with energy term weights , , and . The photo-consistency term minimizes the distance between the synthetic face and the input image, the landmark term minimizes the distance between the facial features of the shape and the detected landmarks, and the regularization term penalizes the deviation of the face from the normal distribution. We augment the term in [52] with a visibility component:

where is the input image, the synthesized image, and a visibility pixel computed from a semantical facial segmentation estimated using a two-stream deconvolution network introduced by Saito et al. [46]. The segmentation mask ensures that the objective function is computed with valid face pixels for improved robustness in the presence of occlusion. The landmark fitting term and the regularization term are defined as:

where is a 2D facial feature obtained from the method of Kazemi et al. [25]. The objective function is optimized using a Gauss-Newton solver based on iteratively reweighted least squares with three levels of image pyramids (see [52] for details). In our experiments, the optimization converges within 30, 10, and 3 Gauss-Newton steps respectively from the coarsest level to the finest.

Partial High-Frequency Albedo.

While our PCA-based albedo estimation provides a complete texture map, it only captures low frequencies. To enable the analysis of fine-scale skin details from the single-view image, we need to extract a partial high-frequency albedo map from the input. We factor out the shading component from the input RGB image by estimating the illumination , the surface normal , and an optimized partial face geometry using the method presented in [6, 44]. To extract the partial high-frequency albedo map from the visible face regions we use an automatic facial segmentation technique [46].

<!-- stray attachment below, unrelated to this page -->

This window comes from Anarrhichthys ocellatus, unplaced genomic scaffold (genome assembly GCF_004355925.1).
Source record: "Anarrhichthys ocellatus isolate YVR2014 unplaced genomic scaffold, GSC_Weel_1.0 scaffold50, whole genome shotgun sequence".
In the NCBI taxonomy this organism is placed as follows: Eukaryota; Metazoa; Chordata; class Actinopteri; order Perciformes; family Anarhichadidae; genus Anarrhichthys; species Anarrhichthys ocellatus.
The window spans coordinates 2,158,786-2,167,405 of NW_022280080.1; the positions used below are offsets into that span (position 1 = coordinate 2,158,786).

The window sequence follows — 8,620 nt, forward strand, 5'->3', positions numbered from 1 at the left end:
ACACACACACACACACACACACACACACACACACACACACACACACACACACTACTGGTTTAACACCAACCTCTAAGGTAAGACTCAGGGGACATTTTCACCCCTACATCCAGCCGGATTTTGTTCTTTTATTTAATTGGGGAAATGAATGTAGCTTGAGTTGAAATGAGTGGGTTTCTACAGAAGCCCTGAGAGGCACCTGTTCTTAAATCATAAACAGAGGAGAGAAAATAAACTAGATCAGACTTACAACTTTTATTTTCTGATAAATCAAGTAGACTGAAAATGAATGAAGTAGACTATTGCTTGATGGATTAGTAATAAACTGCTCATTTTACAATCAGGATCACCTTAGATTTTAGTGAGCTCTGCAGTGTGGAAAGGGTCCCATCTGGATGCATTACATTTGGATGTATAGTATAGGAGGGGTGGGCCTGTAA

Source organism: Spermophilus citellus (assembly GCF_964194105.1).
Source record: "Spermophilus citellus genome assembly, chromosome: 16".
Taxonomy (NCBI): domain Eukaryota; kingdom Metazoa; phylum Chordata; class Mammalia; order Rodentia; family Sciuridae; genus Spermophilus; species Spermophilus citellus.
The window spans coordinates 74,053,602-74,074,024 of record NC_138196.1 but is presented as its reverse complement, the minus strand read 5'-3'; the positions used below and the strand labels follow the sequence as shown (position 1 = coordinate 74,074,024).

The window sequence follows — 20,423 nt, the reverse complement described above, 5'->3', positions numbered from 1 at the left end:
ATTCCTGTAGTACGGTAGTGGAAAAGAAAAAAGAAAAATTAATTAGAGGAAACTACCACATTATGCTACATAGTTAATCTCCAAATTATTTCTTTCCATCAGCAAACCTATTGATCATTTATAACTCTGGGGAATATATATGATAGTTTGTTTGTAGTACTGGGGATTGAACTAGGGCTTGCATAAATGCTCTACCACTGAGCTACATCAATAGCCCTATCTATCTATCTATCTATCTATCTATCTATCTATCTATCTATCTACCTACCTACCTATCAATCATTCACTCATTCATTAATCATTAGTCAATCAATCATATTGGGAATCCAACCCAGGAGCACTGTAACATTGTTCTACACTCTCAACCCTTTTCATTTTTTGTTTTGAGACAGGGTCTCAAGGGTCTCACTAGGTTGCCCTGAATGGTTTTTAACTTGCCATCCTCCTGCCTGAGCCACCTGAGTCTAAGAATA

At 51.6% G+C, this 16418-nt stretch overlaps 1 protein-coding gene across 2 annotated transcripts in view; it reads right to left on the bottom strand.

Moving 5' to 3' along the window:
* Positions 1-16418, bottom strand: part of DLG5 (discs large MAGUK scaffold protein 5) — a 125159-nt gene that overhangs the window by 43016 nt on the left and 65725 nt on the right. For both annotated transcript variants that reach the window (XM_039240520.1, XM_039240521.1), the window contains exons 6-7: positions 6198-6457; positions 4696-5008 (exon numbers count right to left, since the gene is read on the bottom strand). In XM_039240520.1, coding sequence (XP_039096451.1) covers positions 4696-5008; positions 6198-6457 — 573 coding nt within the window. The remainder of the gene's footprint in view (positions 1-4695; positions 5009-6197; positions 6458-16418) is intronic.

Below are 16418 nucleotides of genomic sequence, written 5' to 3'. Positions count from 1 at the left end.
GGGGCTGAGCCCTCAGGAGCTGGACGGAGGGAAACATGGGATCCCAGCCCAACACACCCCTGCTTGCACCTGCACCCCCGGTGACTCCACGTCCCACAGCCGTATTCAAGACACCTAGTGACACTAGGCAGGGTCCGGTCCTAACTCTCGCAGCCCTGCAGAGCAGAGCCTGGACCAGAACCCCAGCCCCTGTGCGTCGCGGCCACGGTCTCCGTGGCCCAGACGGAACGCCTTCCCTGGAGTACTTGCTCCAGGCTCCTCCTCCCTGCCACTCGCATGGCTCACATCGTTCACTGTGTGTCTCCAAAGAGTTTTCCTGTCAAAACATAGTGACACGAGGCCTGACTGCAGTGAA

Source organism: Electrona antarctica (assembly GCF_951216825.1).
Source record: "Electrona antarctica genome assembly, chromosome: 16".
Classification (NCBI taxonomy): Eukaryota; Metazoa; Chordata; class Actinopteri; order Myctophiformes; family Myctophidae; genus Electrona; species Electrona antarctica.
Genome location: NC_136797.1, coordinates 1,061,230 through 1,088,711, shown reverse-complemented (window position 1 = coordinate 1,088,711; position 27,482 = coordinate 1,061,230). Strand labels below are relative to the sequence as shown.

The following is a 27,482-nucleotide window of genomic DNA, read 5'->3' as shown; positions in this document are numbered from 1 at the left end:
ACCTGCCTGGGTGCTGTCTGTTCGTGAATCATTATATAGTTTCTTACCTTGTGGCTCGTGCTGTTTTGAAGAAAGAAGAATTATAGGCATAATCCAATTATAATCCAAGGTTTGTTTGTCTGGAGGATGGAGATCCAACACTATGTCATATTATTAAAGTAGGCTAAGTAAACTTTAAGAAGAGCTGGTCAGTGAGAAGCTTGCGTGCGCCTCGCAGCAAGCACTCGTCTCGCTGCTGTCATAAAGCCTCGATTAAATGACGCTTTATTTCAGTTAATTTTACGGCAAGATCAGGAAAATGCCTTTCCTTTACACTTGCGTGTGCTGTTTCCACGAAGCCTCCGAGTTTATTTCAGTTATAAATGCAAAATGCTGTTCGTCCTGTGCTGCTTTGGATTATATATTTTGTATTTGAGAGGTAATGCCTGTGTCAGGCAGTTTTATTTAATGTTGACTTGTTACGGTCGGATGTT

Figure 3: Texture analysis. The hollow arrows indicate a processing through a deep convolutional neural network.
Figure 4: Convex combination of feature correlations. The numbers indicate the number of subjects used for blending correlation matrices.

4 Texture Analysis

As shown in Figure 3, we wish to extract multi-scale details from the resulting high-frequency partial albedo map obtained in Section 3. These fine-scale details are represented by mid-layer feature correlations from a deep convolutional neural network as explained in this Section. We first extract partial feature correlations from the partially visible albedo map, then estimate coefficients of a convex combination of partial feature correlations from a face database with high-resolution texture maps. We use these coefficients to evaluate feature correlations that correspond to convex combinations of full high-frequency texture maps. These complete feature correlations represent the target detail distribution for the texture synthesis step in Section 5. Notice that all processing is applied on the intensity Y using the YIQ color space to preserve the overall color as in [17].